Video network is classroom boundA video network that...


June 21, 1993|By Steve Auerweck | Steve Auerweck,Staff Writer

Video network is classroom bound

A video network that eventually will link many of Maryland's colleges moves into the classroom in September.

Dr. Bradley Ebersol will teach a course at Catonsville Community College's Hunt Valley Center that will be joined by students at the school's main campus and Owings Mills Center and at Baltimore City Community College's Liberty Campus.

The network, funded by the Maryland Higher Education Commission, is being developed in response to a call by Gov. William Donald Schaefer for increased use of technology to improve state services.

The "Compressed Video Network" has cost $300,000 so far for its initial phase, linking BCCC with the Catonsville college and Carroll County Community College, according to Herbert C. Sledge Jr., BCCC's public relations director. Phase 2, projected to cost another $600,000, will add the links to BCCC's Harbor Campus, to the centers at Hunt Valley and Owings Mills, and into the University of Maryland network through the University of Maryland at Baltimore.

The schools are being connected through dedicated T1 lines, which can carry about 1 1/2 million bits of information a second.

"This will involve not only cost savings but resource sharing," Mr. Sledge said. The schools will be able to collaborate on classes that might not draw enough enrollment at any one campus, he said, and the lines can be used to share data and documents, such as library materials.

The video connection has already been in use outside the classroom. For example, participants in a program to enhance multicultural understanding have held workshops simultaneously at BCCC and Catonsville.

MFS Telecom stands to gain business

New phone tariffs went into effect nationwide last week, allowing alternative or "bypass" carriers to hook into the circuits of the local phone company.

The change is a high-water mark for MFS Telecom Inc., Baltimore's largest bypass carrier, which has been fighting for equal access since 1989. If means that before too long, MFS will be able to connect business and government users here directly to long-distance providers through central offices owned by Chesapeake & Potomac Telephone Co. of Maryland.

Illinois-based MFS' fiber-optic loop through downtown Baltimore has lured away at least part of the long-distance business of a number of large customers, including the Social Security Administration.

Soon, though, a customer won't have to be located near the cable to buy the service. An MFS spokesman says the company is still deciding which central offices it will link to, and that C&P will have to give the OK before the first hookups can be made.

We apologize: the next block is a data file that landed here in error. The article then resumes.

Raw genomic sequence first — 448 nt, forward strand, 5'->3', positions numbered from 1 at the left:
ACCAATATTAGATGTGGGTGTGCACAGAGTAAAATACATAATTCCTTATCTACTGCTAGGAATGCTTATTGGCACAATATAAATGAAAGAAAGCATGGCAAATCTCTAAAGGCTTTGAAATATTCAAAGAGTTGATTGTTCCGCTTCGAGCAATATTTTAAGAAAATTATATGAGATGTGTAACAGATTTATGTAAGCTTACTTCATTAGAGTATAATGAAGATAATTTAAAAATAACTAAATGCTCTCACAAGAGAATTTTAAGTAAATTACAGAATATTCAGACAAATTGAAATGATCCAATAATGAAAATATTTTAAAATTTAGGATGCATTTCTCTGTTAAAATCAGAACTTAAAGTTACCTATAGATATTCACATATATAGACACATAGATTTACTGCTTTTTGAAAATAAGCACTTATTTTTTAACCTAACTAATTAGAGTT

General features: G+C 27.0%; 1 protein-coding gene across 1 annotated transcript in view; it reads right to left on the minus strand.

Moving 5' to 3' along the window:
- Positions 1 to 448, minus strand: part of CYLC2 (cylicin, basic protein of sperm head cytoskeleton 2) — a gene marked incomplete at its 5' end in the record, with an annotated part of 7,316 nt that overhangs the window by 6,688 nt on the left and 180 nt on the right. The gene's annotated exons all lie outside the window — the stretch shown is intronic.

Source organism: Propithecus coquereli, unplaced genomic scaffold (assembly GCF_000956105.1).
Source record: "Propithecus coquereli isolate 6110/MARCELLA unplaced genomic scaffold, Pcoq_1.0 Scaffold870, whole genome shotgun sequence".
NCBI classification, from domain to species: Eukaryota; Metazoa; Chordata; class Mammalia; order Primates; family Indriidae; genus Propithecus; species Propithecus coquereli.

Windows version of Xywrite to be sold

Technology Group Inc. of Baltimore said last week that it plans to ship a Microsoft Windows version of the venerable word processor Xywrite by the end of July.

The company acquired the rights to Xywrite last year. While never a big mass-market product, the original DOS program finds fanatical support among professional writers and academicians. It was created by former employees of Atex Inc., a leading producer of commercial publishing systems.

The Windows release, to be priced at $495, has been in the works for two years, according to Jeff Ramsay, Xywrite's product manager. The company will continue to sell the MS-DOS version; release 4.0 came out in February.

Technology Group plans to expand its product line with "intelligent document" software, Mr. Ramsay says. Intended for corporate lawyers and others who must work with massive and complex documents, it will meld the features of Xywrite and a relational data base manager.

Software assists marketing campaigns

IdeaWorks Publishing Inc. of Rockville has a new PC software package that's designed to keep marketing campaigns on track.

Master Marketer Software is based on "The Master Marketer," a book released by IdeaWorks earlier this year. The program offers a number of aids to marketers, including work sheets and checklists that are tailored according to the organization and the type of campaign that's planned.

Susan Fenley of IdeaWorks says the software covers marketing challenges such as using sales seminars, developing marketing plans, writing copy, finding vendors, advertising, telemarketing and using direct mail. The $149 program was developed by Christopher Ryan, president of Rockville-based Ryan King Renninger.

Handguns take on controversial look

Beware of beepers that go boom.

Reporting from the urban front of the telecommunications revolution, Land Mobile Radio News, a trade newsletter, tells us that handguns disguised as beepers are rife in Washington. The paging industry is not amused.

The five-shot, .22-caliber pistols come complete with belt clips, the newsletter says, and are available in black or neon colors.

In a classic Freudian slip, the newsletter's press release, as received electronically, notes that various agencies, including "the National Rifle Association of Business and Educational Radio (NABER), have denounced the palm-sized device."

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